Turns Out the Pricey Walled Garden Approach Doesn’t Work with Mobile Ads, But Don’t Count iAd Out Just Yet

When Steve Jobs launched iAd last July, the idea was to provide a mobile advertising platform that took its cues more from television advertising than online advertising, which he deemed “irritating.” As with all things Apple, iAd only works within the walled garden—selling ads within apps on iOS devices like iPhones, iPads and iPod Touches.

Advertisers would pay a premium, but could expect an advertising experience perfectly built for its environment.

According to information from the research firm IDC, however, the sales strategy that works so well to sell Apple devices hasn’t necessarily paid off in the case of Apple’s attempt to dominate mobile ad sales.

The Wall Street Journal says:

“But response so far has been tepid: Marketers say they have been turned off by iAd’s high price tag as well as Apple’s hard-charging sales tactics and its stringent control over the creative process.”

Apple Insider’s Daniel Eran Dilger, however, points out that the situation may not be as dire as IDC is making it seem. Last year IDC reported that Apple tied with Google for 19 percent of the market for mobile display ads. This year it’s down to the no. 3 with only 15 percent share. Millenium Media took the no. 2 spot and Google’s AdMob pulled in first thanks in part to more reasonable prices and the act that its device agnostic.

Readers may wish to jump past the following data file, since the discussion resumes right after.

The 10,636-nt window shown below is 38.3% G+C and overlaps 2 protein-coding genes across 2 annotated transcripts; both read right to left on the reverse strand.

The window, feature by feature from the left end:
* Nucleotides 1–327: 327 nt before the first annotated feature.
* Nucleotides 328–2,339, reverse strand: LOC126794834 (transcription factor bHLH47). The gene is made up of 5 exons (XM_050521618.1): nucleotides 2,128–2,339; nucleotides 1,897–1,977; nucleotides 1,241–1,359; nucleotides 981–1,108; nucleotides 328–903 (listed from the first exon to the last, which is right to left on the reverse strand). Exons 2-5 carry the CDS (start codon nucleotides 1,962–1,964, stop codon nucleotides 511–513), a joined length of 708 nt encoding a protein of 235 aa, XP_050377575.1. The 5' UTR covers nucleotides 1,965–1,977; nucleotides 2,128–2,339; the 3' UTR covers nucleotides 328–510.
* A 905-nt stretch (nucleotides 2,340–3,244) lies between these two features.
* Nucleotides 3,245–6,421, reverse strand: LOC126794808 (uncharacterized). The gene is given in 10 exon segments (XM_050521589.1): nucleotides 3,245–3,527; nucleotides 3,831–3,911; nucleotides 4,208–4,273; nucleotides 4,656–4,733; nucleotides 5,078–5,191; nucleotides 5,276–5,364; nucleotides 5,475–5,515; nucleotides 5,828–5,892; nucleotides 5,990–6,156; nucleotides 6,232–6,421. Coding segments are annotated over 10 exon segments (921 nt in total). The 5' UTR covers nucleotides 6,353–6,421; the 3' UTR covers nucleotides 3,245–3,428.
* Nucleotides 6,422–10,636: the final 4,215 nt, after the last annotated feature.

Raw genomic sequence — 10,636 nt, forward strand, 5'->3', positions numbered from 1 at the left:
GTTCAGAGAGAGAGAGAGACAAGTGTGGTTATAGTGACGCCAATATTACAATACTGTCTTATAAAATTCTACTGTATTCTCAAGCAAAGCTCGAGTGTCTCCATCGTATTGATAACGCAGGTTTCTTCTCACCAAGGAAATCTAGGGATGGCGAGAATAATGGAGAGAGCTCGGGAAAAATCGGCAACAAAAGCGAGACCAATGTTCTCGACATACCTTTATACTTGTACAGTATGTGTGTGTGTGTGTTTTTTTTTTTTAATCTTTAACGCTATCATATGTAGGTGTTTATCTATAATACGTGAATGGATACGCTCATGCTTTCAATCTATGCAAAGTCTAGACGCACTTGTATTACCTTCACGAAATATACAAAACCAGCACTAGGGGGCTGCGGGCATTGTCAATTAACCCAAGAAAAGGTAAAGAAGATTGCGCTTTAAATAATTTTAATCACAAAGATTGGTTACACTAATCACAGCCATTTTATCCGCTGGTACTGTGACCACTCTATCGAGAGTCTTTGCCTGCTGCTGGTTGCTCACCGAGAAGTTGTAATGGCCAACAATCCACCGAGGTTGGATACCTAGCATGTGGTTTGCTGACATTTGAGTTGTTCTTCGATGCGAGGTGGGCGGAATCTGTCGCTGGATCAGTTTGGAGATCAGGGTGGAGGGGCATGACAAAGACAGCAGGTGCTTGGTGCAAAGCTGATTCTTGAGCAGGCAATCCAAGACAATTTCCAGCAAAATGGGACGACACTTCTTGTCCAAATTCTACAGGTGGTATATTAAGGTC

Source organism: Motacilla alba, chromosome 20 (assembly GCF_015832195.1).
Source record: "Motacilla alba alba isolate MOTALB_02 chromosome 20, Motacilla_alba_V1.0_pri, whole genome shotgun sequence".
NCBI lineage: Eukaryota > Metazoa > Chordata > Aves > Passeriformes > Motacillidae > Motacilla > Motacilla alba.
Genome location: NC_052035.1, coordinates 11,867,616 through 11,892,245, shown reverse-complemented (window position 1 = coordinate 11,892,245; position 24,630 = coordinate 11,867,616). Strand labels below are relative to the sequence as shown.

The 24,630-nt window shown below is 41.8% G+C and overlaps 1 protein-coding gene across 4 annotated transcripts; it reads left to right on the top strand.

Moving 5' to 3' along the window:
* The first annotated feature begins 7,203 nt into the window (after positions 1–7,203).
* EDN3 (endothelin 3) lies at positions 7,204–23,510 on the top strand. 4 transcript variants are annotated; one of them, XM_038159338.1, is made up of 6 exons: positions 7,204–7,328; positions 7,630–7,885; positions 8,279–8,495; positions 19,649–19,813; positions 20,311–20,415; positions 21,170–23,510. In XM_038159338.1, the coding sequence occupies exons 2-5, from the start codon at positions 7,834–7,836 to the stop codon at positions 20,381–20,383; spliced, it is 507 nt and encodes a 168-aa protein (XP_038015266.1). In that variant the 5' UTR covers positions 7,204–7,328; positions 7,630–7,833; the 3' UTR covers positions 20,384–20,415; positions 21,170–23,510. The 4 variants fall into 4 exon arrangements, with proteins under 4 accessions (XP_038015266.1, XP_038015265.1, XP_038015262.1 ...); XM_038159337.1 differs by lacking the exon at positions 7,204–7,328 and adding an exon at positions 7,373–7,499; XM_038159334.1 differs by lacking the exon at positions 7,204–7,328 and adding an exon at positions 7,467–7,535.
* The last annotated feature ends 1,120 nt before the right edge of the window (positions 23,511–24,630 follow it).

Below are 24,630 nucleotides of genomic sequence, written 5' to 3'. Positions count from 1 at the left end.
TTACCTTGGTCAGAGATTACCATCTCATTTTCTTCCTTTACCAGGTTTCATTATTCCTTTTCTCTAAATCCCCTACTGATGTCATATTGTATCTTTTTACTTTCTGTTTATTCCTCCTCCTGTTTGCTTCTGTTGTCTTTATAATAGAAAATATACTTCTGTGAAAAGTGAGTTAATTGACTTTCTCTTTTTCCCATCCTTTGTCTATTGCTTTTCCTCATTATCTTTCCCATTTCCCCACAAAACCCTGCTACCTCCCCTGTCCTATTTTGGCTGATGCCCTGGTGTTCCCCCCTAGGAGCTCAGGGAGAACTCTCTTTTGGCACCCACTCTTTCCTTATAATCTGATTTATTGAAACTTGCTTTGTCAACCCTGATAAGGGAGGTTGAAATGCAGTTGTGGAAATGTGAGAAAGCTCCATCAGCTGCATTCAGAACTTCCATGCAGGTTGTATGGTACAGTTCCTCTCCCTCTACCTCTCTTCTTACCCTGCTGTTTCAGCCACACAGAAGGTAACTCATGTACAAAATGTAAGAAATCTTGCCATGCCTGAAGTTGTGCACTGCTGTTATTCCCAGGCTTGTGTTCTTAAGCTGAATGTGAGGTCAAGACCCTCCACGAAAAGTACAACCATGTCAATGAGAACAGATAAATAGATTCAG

But as Mr. Dilger points out, Apple, which started with just 9 percent of the market of the market in 2009 (launching into mobile advertising with the acquisition of Quattro Wireless after losing a bid on AdMob to Google) has grown significantly and is still ahead of Jumptap, Microsoft, and Yahoo for example. Google, on the other hand, which 27 percent share in 2009 now has 24 percent share.

With iAd, the Journal reports, Apple is making a rare decision to compromise. In July it lowered the minimum commitment from advertisers and it’s now making the pricing more flexible, and is even hosting advertisers on campus—a first for Apple, but standard fare for the likes of Google, Yahoo, and Facebook.

Weighing those moves against the poor overall market for mobile ads, Mr. Dilger says

“Apple’s share is actually larger than Microsoft and Yahoo combined, making it curious why the Wall Street Journal and IDC worked so hard to portray iAd’s $95 million in revenue as a fumbling failure destined for certain death.”

Turns Out the Pricey Walled Garden Approach Doesn’t Work with Mobile Ads, But Don’t Count iAd Out Just Yet